As the reality of the coronavirus is beginning to sink more deeply into our minds, we held a staff meeting for the chapel I serve in Nashville, Tennessee.
The pastoral team suggested we call to check on all the folks who are health compromised, elderly or financially strapped. Something in that response didn’t feel complete. First, I knew most of the people would go instinctually into “southern polite”: “I’m fine, but aren’t you sweet for checking in.”
Meanwhile, I am imagining them awake at 2:30 in the morning with anxiety over simple supplies and hand sanitizer. One of the gifts of this time is the woods are not closed for business, and I could walk daily figuring out how to spend my “corona” sabbatical.
All of us are doing the same thing. We think globally; then plan on a personal level. We collectively start the internal list of our plan for gathering supplies and distributing them to ourselves, our family, and maybe a friend. We decide how we are going to spend our gift of time and not be the one to gain the “corona 20.”
How the Front Porch Pantry was formed
As I walked in the woods and thought about a strategy for going to the store, my mind went back to the conversation I had on the phone with the pastoral team. That’s it. I want to help people buy supplies for other people who are facing challenges.
Within 24 hours we launched “Front Porch Pantry,” a simple temporary program for people to drop off food on my porch. My sons then take the supplies and deliver them on the front porches of people who need them. Each bag contains, hand sanitizer, toilet paper, and maybe small communion wafers to use during our virtual services in a communal meal. My oldest son Levi hosted an Instagram live concert announcing the project hoping his fans would donate a few bucks since most of them aren’t in Nashville.
The staff at the chapel loved the idea and bought items online in bulk. Thistle Farms, a community of women survivors put it online to serve all the graduates and residents of their programs.
Within 48 hours we started delivering our first boxes of toiletries and goodies. The emails from the first recipients were -- "I love this community," "You have no idea what this means to me to be remembered," "How did you know I was running low?" and, of course, "You shouldn’t have, but I am so so thankful."
People started dropping off amazing things, offerings of love in trying times. Never once was anyone within six feet of another person. But love travels farther than 6 feet and you can feel it. It was a gift to our family as well.
Packing a box with a roll of toilet paper, when you are down to your last eight rolls, is a spiritual exercise, a tithe. If you want world peace, maybe start with sharing a roll of toilet paper.
'How could I live on 5 sheets of toilet paper a day?'
Two weeks ago, as the coronavirus was unfolding, I was sitting in an asylum-seeker camp on the border in Matamoras, Mexico. About 3,000 people are in a tent city on a dirt strip between the Rio Grande and the Brownsville border.
People stand in line to eat, to charge phones, and to go to the bathroom in a line of porta potties that stretch the length of a basketball court. There is a stand in what would be center court with a woman as referee.
To each person she passes out five squares of toilet paper, pre-torn and folded. I thought about the huge scale of problems between governments and borders, and the reality of people who just need toilet paper. Of all the degradations I saw that week that one stuck with me. How could I live on 5 sheets of toilet paper a day?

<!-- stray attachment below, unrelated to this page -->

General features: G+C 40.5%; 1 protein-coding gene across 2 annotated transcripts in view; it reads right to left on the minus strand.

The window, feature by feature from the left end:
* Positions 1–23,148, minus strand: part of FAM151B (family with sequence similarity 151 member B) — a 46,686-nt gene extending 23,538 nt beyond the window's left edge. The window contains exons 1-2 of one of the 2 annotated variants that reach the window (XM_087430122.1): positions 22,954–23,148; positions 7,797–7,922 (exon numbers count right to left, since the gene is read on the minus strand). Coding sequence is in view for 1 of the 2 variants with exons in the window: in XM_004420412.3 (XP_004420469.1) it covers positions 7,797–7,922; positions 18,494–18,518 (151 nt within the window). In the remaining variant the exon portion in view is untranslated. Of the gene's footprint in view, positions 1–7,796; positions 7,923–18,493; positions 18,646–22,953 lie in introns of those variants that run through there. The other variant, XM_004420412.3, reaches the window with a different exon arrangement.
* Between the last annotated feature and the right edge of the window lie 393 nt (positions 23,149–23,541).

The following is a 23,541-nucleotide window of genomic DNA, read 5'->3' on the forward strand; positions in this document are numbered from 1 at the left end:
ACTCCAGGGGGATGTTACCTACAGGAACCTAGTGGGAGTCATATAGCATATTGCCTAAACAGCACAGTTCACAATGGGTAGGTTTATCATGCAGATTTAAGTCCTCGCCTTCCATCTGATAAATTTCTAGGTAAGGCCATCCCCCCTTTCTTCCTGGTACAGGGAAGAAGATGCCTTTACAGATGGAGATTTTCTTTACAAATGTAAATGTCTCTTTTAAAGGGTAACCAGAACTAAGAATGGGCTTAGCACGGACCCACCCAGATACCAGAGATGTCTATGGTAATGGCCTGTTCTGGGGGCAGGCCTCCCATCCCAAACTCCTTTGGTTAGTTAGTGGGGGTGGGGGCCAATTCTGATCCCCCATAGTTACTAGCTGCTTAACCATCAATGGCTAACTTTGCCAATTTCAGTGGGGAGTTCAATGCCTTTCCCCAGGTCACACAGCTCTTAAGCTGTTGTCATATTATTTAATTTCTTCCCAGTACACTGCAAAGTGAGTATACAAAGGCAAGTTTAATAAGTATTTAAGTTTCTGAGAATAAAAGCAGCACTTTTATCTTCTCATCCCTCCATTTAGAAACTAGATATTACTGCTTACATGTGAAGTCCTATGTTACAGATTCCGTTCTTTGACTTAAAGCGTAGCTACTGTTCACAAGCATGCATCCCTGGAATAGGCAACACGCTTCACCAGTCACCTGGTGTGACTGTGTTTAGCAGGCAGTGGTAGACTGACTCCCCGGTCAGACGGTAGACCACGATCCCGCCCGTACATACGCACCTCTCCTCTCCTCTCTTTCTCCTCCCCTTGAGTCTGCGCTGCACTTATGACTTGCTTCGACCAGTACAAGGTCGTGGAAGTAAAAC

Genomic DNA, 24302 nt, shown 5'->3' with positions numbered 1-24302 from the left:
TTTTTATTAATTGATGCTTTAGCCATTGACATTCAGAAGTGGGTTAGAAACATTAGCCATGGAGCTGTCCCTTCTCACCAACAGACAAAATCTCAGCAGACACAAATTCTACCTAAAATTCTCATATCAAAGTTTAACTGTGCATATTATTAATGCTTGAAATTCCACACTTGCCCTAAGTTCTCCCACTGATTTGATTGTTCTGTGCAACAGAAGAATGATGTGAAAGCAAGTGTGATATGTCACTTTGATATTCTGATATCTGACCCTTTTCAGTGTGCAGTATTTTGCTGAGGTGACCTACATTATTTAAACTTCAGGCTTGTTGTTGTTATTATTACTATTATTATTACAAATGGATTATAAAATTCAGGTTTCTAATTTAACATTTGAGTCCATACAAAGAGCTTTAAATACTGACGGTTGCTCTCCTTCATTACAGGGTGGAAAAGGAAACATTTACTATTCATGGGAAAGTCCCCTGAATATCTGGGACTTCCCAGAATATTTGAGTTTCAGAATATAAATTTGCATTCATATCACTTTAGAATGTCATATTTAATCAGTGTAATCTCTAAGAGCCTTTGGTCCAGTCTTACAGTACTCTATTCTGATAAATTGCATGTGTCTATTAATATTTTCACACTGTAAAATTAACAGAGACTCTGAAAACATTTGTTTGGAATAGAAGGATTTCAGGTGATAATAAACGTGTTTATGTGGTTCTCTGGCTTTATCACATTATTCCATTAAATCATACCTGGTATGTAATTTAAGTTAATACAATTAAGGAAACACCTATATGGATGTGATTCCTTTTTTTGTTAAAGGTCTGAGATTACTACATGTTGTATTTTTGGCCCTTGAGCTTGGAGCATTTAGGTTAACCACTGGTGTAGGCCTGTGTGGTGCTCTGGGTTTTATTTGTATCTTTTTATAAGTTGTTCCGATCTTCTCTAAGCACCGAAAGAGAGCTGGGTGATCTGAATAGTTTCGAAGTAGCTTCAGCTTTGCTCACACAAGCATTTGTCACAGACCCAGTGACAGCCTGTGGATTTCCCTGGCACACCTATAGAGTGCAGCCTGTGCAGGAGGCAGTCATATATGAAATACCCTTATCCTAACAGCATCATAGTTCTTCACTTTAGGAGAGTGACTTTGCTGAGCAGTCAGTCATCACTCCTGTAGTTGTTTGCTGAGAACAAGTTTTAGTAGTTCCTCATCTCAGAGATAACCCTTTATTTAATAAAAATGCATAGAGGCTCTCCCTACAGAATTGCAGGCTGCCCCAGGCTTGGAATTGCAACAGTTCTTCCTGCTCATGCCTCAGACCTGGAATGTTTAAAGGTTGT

One afternoon I was beading with kids in the camp, listening to them laugh and tell stories with a resiliency we all should hope to embody in our lives. There was a strong smell of feces that rose as the wind shifted. I swear to you I thought it but the incense of this camp. That smell that rises like a prayer of petition.
When some poor soul can’t wait in line to receive their 5 sheets, they must go down by the river to squat and wipe with thin long grasses. The smell was humility and longing: two things close to God’s heart. Unlike every other time in my life, I didn’t cover my nose or make a face. I just made myself breathe, like all the kids.
I don’t want to turn away from the smell of humanity or the reality of the struggle of families trying to find a home with their own damn bathroom.
'I am with you' is the best answer to 'How long will this last?'
That evening we received a message that none of the six of us from Thistle Farms could come back to the camp. We had all flown and the risk of our infecting the camp was too great.
For a minute I forgot that I can be infectious and smelly and needy. I am sorry for thinking I was being gallant in my response to the stench in the camp. Some of that smell comes from me. My prayer as I flew home was to keep low enough to the ground, not to forget the smells that rise from all of us
When I got home, I had missed the big runs on toilet paper. I thought people sure could have used a referee like the saint who handed out sheets. If everyone had bought just one roll at a time, we still would have still been toilet paper rich by camp standards.
So when I say offering a roll of toilet paper to someone as a spiritual discipline, I mean it. It is holy and good. Practically divine.
How long will this last? How long do we need to share toilet paper? The answer throughout time by love is simply “I am with you.”
While that doesn’t seem like enough of an answer, it is more sufficient than we can imagine. I am with you in your big and small sufferings. I am with you in your secret daily fears and in your dreams. I will keep being with you, for however long it takes.
Peace and love.
— Becca Stevens